Project Euler 141:Investigating progressive numbers, n, which are also square.

Project Euler 141:Investigating progressive numbers, n, which are also square.

Written by on 23 March 2013

Topics: Project Euler

Problem 141 of Project Euler proved to be just as difficult as the number of people who has actually solved it shows.  The problem reads

A positive integer, n, is divided by d and the quotient and remainder are q and r respectively. In addition dq, and r are consecutive positive integer terms in a geometric sequence, but not necessarily in that order.

For example, 58 divided by 6 has quotient 9 and remainder 4. It can also be seen that 4, 6, 9 are consecutive terms in a geometric sequence (common ratio 3/2).
We will call such numbers, n, progressive.

Some progressive numbers, such as 9 and 10404 = 1022, happen to also be perfect squares.
The sum of all progressive perfect squares below one hundred thousand is 124657.

Find the sum of all progressive perfect squares below one trillion (1012).

I ended up getting the right idea when I was working out. I guess some times it really does help to do something else. In this problem it comes down to some really basic properties and insights so lets start with those

Getting the basics right

First of all we have d,r and q. The first thing that we can note is that by definition of the remaineder we have that r < d. Furthermore we can without loss of generality assume that otherwise we can interchange d and q, and then it will still hold. By that assumption we will end up with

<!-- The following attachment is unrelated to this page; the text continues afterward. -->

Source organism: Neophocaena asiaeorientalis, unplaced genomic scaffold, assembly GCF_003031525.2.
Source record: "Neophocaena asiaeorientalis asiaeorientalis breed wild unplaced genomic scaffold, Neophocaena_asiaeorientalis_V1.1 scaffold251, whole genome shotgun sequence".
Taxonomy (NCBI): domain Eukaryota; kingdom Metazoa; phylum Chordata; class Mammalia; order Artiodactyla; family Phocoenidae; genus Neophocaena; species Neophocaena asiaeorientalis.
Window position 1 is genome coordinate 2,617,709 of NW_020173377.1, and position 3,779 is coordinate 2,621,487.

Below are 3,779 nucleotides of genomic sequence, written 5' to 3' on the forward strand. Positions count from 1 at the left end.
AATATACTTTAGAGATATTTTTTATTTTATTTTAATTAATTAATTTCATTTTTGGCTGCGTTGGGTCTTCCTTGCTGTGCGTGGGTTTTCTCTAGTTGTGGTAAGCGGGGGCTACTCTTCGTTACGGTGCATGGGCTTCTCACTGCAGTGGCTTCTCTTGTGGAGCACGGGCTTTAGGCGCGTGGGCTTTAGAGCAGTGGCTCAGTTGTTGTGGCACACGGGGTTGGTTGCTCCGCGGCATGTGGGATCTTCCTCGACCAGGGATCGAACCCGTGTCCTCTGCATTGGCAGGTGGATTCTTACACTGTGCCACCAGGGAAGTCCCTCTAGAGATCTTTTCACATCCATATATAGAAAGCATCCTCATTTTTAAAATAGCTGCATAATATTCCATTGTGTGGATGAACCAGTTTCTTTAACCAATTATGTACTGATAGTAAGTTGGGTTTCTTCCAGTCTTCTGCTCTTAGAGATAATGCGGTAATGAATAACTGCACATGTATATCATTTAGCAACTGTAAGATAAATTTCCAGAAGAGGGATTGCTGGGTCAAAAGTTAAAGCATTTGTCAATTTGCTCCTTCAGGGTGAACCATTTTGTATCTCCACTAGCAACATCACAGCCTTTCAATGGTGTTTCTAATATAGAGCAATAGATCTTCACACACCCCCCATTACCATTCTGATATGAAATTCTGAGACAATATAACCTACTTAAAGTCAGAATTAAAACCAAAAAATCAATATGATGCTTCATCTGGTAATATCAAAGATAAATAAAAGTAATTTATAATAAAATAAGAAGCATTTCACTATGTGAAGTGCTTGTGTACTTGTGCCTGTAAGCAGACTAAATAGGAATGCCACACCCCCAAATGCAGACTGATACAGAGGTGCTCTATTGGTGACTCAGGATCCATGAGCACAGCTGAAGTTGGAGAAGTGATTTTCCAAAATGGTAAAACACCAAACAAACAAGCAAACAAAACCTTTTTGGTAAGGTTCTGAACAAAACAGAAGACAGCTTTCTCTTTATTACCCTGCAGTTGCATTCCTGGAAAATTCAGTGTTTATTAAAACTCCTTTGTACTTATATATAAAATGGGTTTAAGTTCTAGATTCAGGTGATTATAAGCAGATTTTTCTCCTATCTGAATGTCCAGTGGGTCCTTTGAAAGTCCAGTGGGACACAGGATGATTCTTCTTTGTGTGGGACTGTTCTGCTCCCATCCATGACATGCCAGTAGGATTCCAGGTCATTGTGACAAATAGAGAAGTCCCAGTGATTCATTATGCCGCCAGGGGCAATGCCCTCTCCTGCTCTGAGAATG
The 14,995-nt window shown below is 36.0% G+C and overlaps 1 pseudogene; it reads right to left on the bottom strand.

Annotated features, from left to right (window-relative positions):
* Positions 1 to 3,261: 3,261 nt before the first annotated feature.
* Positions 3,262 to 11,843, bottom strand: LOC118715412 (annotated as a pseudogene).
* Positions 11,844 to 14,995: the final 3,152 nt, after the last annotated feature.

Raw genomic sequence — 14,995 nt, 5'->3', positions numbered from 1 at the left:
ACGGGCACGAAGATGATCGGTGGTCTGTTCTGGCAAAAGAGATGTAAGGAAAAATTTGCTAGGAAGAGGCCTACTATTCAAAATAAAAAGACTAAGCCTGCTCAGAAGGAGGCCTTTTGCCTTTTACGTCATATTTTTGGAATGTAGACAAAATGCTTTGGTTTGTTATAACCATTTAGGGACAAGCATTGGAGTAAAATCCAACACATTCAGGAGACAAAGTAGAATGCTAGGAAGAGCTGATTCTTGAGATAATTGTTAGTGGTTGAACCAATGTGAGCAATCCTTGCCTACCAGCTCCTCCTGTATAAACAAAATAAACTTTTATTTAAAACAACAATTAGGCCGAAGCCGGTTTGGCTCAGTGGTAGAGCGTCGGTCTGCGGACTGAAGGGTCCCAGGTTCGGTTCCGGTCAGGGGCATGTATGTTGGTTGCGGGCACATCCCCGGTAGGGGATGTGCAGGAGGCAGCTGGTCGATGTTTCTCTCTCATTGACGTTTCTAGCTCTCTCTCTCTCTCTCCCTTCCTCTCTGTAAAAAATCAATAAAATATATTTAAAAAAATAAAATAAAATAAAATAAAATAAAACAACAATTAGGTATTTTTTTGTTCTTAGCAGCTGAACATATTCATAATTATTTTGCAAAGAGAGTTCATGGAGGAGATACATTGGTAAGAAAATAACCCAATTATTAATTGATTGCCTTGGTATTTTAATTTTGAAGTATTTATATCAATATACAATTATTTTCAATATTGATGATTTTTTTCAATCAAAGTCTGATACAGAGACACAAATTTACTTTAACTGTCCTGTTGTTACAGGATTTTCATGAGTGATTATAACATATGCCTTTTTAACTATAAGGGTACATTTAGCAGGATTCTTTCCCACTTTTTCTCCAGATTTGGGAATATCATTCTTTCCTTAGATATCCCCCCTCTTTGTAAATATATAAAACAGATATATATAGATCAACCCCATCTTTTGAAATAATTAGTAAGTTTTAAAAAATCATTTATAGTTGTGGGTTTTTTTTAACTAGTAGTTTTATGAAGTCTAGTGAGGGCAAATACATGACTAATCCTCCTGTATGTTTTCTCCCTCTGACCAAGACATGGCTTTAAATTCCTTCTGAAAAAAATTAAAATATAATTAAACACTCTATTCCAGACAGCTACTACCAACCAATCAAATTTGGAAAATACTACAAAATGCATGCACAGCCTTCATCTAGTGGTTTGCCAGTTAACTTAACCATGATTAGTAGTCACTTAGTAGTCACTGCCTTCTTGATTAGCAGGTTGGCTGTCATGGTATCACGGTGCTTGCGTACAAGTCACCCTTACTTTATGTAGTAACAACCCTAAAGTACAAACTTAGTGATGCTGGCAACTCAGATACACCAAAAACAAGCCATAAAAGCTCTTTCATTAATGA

The second thing that we should start looking at is the geometric progression.  A geometric progression is defined as

according to Wikipedia. Such that we have a constant factor c between two terms. There are no requirements for this a except that it has to be different from 0.  However we can see that in our case we can see that we must have

And that c>1 otherwise the first inequality would not hold.

Building on the basics

Furthermore we can conclude that c must be rational, otherwise d and q cannot be integers. And therefore we can write c = a/b. In this case we get that

We can also without loss of generalization say that gcd(a,b) = 1, since otherwise we could just factor out the common factor and get the same result. Furthermore a > b since c > 1.  Looking at q in that light it is clear that must divide r otherwise q is not an integer.  That means we can write for some c.

So by substituting the expression for r into the previous expressions we get

And thus we can write

Transforming this into code

How does this help us? Well we have reordered n to be dependent on three other factors. So that means we can write three loops with bounds